thin slices of heaven

I think I would have grown up to be a very different person if I hadn’t grown up with a Grandma who is the best pie maker in Dexter, Iowa.

I once heard Grandma Kay tell the story of the very first pie she made, back when she was in high school. Her older sister tasted it and said, “this is pretty good but the bottom crust is too thick.” I think Grandma Kay has spent the last 60-plus years making up for this apparent error, because I have never tasted a one of her pies that was not perfect. And I have tasted a lot of them.

If your church needs to raise some money to build a new fellowship hall, Kay will have 3 apple pies ready for the bake sale. If you’re celebrating a birthday or a special accomplishment, you might be lucky enough to have a most-coveted black raspberry pie made for you. Or maybe you’ll luck out and stop by her house on a random Tuesday and there will be a custard pie, that pinnacle of comfort foods, waiting for you just because she was pretty sure you’d be coming to visit.

This week was Grandma Kay’s 82nd birthday, and it would have been wrong to celebrate it with anything except pie. Our family has been so spoiled by Kay’s pies that we don’t like to share them very much. Once, when my sister Kaly merited one of Grandma’s raspberry pies to celebrate her qualifying for the high school State Track Meet, Kaly put a sign on the pie that said DO NOT EAT written with a fat red Sharpie. So I made two coconut cream pies from my much loved recipe from another one of my much loved Grandmas (whose pies I wrote about here). Two pies = leftover pie with a big cup of black coffee for breakfast = life doesn’t get much sweeter.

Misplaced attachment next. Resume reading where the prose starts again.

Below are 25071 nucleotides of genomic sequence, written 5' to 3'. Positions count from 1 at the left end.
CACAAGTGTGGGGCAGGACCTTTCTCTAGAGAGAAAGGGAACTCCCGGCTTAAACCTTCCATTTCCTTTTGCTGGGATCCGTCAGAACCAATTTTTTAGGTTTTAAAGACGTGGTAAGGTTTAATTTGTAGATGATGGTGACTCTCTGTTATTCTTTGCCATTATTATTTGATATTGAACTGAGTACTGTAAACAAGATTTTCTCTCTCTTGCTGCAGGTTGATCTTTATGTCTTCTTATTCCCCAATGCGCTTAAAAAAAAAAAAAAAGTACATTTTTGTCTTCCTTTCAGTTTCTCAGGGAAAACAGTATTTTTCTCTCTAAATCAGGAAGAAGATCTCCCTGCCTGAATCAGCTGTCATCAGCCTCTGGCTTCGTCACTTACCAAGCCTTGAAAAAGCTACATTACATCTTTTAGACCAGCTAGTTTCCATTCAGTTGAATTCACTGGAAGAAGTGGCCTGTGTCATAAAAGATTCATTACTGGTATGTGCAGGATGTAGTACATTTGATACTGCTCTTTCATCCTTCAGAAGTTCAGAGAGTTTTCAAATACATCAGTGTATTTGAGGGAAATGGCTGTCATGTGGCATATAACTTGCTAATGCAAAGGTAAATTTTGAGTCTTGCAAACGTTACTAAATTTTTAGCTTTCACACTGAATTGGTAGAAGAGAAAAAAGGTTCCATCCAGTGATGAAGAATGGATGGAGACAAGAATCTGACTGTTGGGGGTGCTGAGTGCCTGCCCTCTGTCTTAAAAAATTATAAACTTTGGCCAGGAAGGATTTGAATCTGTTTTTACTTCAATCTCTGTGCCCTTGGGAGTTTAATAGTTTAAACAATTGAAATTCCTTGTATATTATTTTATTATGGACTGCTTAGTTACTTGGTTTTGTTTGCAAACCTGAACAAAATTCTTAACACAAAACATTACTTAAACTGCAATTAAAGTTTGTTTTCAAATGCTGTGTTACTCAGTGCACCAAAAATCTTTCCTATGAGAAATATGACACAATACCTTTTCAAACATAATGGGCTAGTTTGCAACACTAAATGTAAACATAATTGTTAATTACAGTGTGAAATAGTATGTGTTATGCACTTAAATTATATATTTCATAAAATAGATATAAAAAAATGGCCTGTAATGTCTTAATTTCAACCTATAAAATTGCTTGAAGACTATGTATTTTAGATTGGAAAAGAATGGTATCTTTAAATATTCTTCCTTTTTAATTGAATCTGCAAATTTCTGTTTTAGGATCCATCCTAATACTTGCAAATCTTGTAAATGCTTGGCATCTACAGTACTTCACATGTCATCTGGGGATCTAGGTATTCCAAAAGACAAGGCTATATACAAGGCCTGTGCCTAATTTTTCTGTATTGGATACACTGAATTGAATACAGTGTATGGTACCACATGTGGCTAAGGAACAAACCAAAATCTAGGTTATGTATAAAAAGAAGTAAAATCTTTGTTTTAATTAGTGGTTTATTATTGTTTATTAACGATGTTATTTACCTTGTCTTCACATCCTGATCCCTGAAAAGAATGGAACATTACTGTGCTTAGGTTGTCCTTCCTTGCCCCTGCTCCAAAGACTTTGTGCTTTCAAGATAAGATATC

Coconut Cream Pie

For the crust:

1 1/4 c flour

2 t sugar

1/2 t salt

1 stick (8 T) butter, thoroughly chilled

1/4-1/3 c very cold water

Cut the butter into small cubes and place in a medium sized mixing bowl. Mix in flour, sugar, and salt, and use a pastry cutter or a fork to cut the butter into the dry ingredients. You want to end up with a mixture in which the butter is in pieces about the size of oatmeal flecks and thoroughly mixed with the dry ingredients. This is the stage when most of the mixing happens and you will barely mix the dough once you add the liquid (that’s what makes for a flaky crust). When you’re ready to add the water, start with 1/4 c and drizzle it over the butter/flour mix. Use your hands or a smooth the mix and gather everything in a ball. Add just enough water to make everything stick together. Knead the dough just a few times.

At this point, if the dough feels soft to you, stick it in the freezer for a few minutes to firm it up. If it doesn’t feel soft, turn it out onto a well-floured countertop to roll it out. Be sure to add sprinkles of flour as you roll to keep the dough from sticking to the counter or your rolling pin. Roll the dough into a circle with a 12″ circumference and then transfer it to a 8″ pie pan. Crimp the edges. Poke holes in the bottom of the crust with a fork to prevent it from bubbling up when you bake it. Bake the crust at 350 degrees for 15-20 minutes, until just starting to turn golden. Cool before adding the filling.

For the filling (read my previous post about Grandma Nette to explain the strange fractions going on in this recipe!)

2/3 c sugar

2/3 t salt

2 2/3 T cornstarch

1 1/3 T flour

2 2/3 c whole milk

3 egg yolks

1 T butter

1 1/3 tsp vanilla

2/3 c coconut flakes

Mix salt, sugar, cornstarch, and flour in a large saucepan. Gradually whisk in the milk. Bring to a boil over medium heat and boil for two minutes, stirring constantly. The mixture should be thickened by this point. Stir half of the hot milk mixture over the slightly beaten egg yolks. Return to pan and cook over medium heat for 2 more minutes, stirring constantly. Remove from the heat and add butter, vanilla, and coconut. Cool slightly and then pour into your prepared pie crust. Finish with meringue or whipped cream. Chill thoroughly before serving.

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Posted in Pie

One thought on “thin slices of heaven

  1. Pingback: rhubin’ | sugar cured

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